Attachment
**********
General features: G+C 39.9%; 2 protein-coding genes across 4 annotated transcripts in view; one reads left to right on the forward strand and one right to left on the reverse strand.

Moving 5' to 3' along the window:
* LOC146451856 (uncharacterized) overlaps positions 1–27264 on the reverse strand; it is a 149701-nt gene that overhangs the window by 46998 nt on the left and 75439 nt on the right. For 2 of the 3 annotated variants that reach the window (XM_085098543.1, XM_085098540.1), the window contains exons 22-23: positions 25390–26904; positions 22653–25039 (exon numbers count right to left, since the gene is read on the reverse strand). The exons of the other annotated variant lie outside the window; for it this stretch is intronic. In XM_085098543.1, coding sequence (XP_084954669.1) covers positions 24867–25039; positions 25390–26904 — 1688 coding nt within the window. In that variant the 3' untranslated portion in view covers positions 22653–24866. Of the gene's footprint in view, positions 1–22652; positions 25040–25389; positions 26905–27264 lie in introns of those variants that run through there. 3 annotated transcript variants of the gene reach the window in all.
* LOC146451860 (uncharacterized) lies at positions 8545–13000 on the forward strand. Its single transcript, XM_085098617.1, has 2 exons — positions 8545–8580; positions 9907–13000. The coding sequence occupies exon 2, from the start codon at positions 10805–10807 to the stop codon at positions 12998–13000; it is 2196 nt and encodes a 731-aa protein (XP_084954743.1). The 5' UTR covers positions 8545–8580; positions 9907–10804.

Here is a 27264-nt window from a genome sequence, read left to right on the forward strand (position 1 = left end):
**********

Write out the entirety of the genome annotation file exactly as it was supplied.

General features: G+C 39.9%; 2 protein-coding genes across 4 annotated transcripts in view; one reads left to right on the forward strand and one right to left on the reverse strand.

Moving 5' to 3' along the window:
* LOC146451856 (uncharacterized) overlaps positions 1–27264 on the reverse strand; it is a 149701-nt gene that overhangs the window by 46998 nt on the left and 75439 nt on the right. For 2 of the 3 annotated variants that reach the window (XM_085098543.1, XM_085098540.1), the window contains exons 22-23: positions 25390–26904; positions 22653–25039 (exon numbers count right to left, since the gene is read on the reverse strand). The exons of the other annotated variant lie outside the window; for it this stretch is intronic. In XM_085098543.1, coding sequence (XP_084954669.1) covers positions 24867–25039; positions 25390–26904 — 1688 coding nt within the window. In that variant the 3' untranslated portion in view covers positions 22653–24866. Of the gene's footprint in view, positions 1–22652; positions 25040–25389; positions 26905–27264 lie in introns of those variants that run through there. 3 annotated transcript variants of the gene reach the window in all.
* LOC146451860 (uncharacterized) lies at positions 8545–13000 on the forward strand. Its single transcript, XM_085098617.1, has 2 exons — positions 8545–8580; positions 9907–13000. The coding sequence occupies exon 2, from the start codon at positions 10805–10807 to the stop codon at positions 12998–13000; it is 2196 nt and encodes a 731-aa protein (XP_084954743.1). The 5' UTR covers positions 8545–8580; positions 9907–10804.

Here is a 27264-nt window from a genome sequence, read left to right on the forward strand (position 1 = left end):